Then there is the question of climate change.  Although the international synthesis report of the latest science is grim in its assessment that we are tracking worst case scenarios, we must operate under the assumption that there is still time if ‘we’ act quickly and decisively. President Obama is the man who pledged on his victory in the Democrat primaries that it ‘was the moment when the rise of the oceans began to slow and our planet began to heal’5.  Yet the US Government’s planned domestic action falls steeply short of what is required. Proposed climate legislation before US legislators, the Waxman-Markey Bill, commits the USA to a meager 4% cut in US emissions by 2020 from 1990 levels.  Washington has come a long way since the demise of the Bush regime, but time is of the essence and what is currently proposed is a mere fraction of the  cuts in emissions that the Intergovernmental Panel on Climate Change indicated are the least that is required in developed countries.  Sadly, one giant step for US politics is too small a step for mankind. 

Obama remains our last, best hope, yet without diminishing his promise, we should not forget to apply Spike’s sardonic ear.  Obama’s remarkable qualities and his personification of a certain kind of liberal ideal do not change underlying structures over night.  Power is not equally distributed in the United States or the world and the great man must work within a system that is beset by entrenched inequalities, vested interests and sclerotic institutions.  It does not require a fevered radical imagination to interpret American influence as imperial in nature, with Washington at the apex of a vast complex of global power. ‘Yes we can’; but those of us on the periphery cannot vote in US elections and do not participate in determining how Washington approaches the ecumenical issues of our time, save through the unreliable labyrinth of international diplomacy and transnational civil society. To be clear, casting the US in an imperial light is not to reach a normative conclusion about the uses to which that power is put for good and ill, but simply to make an assessment of its scale and functioning.  Nor is admiration of many things American inconsistent with an analytical assessment that the US bears many of the characteristics of an imperial polity.  In that light, we might observe that while the new emperor is an incalculably better man than the last, the imperial nature of the office remains unaltered.  The adoration that greets Obama around the world can be read as an expression of the dynamic of empire just as profoundly as the widespread global detestation of George W. Bush.  As the beloved new emperor travels the world, surveying the global domain with an abundance of charm, humility and curiosity, we have to ponder the paradox of the man who simultaneously commands both too much power and not enough.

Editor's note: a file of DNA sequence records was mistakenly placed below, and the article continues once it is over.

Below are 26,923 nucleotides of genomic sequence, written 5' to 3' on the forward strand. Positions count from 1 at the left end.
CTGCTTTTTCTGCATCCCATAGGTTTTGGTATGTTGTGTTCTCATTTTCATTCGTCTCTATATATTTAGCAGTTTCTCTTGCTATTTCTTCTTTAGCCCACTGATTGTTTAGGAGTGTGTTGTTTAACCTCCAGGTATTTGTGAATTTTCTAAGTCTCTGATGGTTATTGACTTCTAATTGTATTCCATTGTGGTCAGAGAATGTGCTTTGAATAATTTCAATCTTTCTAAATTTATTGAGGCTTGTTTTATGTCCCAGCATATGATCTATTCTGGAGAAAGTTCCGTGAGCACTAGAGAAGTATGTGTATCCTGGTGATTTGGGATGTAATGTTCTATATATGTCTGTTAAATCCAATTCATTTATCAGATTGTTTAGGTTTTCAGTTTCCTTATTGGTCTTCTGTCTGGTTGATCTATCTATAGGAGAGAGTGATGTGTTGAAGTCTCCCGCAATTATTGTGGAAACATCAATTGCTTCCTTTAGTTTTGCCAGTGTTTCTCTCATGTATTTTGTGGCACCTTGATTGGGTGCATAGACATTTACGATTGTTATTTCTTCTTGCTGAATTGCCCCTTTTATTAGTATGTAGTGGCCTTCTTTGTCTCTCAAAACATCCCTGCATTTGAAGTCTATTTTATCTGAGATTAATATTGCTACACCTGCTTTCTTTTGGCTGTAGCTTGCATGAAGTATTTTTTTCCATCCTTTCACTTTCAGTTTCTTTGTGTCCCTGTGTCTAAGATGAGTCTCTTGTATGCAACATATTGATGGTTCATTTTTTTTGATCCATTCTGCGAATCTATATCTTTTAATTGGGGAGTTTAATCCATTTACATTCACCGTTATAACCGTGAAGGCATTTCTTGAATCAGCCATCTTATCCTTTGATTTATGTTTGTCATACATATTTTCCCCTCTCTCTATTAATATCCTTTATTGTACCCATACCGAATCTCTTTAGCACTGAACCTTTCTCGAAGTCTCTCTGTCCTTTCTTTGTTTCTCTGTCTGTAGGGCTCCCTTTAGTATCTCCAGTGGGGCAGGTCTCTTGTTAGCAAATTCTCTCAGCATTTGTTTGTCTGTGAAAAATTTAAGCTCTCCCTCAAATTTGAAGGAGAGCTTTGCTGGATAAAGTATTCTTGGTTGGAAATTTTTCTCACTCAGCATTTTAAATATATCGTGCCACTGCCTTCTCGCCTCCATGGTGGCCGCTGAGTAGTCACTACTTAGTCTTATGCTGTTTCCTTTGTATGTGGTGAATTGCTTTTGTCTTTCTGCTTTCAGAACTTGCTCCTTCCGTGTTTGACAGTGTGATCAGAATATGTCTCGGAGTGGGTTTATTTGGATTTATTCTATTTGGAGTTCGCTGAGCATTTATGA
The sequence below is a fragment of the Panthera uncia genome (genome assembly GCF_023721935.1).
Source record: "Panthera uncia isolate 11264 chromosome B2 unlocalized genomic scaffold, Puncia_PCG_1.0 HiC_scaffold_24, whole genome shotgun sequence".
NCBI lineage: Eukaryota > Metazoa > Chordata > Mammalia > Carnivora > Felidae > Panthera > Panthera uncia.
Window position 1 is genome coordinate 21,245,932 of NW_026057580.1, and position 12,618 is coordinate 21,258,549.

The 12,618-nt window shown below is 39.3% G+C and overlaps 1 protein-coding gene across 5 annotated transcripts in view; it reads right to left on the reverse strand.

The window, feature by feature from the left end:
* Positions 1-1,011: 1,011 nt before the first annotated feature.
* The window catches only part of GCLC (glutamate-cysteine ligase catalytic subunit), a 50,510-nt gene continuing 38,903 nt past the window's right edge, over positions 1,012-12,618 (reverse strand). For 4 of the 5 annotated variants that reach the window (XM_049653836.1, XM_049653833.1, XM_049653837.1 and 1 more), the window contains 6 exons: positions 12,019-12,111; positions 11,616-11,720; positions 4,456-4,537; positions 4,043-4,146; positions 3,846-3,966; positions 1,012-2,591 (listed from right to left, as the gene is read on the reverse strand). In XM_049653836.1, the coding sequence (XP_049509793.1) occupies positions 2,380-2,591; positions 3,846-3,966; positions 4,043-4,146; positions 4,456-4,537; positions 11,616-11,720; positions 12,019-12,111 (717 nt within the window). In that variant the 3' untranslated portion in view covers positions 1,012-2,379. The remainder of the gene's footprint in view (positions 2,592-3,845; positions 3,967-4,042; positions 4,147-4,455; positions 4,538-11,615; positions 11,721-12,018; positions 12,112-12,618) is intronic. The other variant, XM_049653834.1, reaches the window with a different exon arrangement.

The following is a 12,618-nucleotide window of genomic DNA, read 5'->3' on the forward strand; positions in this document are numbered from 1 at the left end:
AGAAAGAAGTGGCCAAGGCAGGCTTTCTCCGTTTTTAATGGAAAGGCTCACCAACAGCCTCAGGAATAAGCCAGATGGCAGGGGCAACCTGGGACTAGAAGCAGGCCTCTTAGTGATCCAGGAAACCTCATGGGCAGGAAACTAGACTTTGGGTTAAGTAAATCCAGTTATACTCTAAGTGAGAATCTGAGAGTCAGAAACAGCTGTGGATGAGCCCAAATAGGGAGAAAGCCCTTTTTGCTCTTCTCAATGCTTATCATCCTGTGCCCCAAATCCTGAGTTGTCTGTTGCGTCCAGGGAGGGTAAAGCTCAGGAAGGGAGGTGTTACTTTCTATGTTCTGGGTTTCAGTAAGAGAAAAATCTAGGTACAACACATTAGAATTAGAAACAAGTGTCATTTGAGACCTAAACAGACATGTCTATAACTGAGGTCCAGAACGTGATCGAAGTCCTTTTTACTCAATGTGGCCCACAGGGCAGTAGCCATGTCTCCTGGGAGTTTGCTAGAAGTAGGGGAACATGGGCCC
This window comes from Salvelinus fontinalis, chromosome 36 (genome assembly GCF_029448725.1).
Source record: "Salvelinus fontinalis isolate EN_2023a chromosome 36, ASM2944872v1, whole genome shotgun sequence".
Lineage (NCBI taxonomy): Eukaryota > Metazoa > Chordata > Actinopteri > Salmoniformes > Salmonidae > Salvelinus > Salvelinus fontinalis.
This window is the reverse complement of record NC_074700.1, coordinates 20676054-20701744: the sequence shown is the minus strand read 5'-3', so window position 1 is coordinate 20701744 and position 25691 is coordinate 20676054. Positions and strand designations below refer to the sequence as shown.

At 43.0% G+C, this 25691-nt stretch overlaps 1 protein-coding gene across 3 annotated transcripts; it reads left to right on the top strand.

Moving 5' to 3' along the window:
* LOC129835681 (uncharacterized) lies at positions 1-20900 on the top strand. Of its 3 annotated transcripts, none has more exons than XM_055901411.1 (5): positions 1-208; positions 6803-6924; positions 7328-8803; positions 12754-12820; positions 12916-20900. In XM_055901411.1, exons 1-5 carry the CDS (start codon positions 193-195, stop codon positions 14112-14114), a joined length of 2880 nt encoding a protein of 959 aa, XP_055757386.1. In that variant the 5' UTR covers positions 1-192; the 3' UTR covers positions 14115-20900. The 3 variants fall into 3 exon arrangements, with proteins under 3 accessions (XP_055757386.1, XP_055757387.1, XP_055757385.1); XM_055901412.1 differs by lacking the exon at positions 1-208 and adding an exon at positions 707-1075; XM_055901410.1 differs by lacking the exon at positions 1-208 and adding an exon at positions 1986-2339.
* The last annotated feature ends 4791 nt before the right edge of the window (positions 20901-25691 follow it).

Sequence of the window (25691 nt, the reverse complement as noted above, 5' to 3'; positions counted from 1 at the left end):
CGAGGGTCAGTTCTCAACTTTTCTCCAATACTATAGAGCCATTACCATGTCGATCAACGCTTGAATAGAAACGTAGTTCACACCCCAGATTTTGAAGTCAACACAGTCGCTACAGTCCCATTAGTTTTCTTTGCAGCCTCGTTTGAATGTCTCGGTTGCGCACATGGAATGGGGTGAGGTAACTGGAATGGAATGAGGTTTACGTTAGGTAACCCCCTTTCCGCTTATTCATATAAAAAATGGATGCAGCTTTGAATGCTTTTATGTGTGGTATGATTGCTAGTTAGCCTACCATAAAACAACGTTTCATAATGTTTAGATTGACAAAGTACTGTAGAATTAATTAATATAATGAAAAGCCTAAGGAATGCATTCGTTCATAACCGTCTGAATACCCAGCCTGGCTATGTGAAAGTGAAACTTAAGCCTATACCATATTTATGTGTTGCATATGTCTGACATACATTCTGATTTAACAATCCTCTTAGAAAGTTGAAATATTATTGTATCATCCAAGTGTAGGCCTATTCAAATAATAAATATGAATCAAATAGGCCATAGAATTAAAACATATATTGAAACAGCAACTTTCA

David Ritter is The New Critic's London-based editor. He was for many years one of Australia’s leading native title lawyers. He now holds a senior campaigns position for Greenpeace in London where he has worked on projects associated with oceans, forests and climate change. His first sole-authored book, The Native Title Market, was published by UWA Publishing this winter and his second, Contesting Native Title is slated for release by Allen & Unwin in November.


1. Milligan, Spike. (1971). Adolf Hitler: My Part in his Downfall. Penguin: London.

2. Simon Johnson. (2009) 'The Quiet Coup' in The Atlantic. May 2009. Accessed at

3. Reich, R. 2009, Sarah Palin's Death Panels. 13 August 2009. Robert Reich: Blog. Available from:

4. Krugman, Paul 2009, 'Boiling the Frog', The New York Times, 13 July.

Available from:

5. President Barack Obama's victory speech in St Paul, Minnesota. Full text accessed at: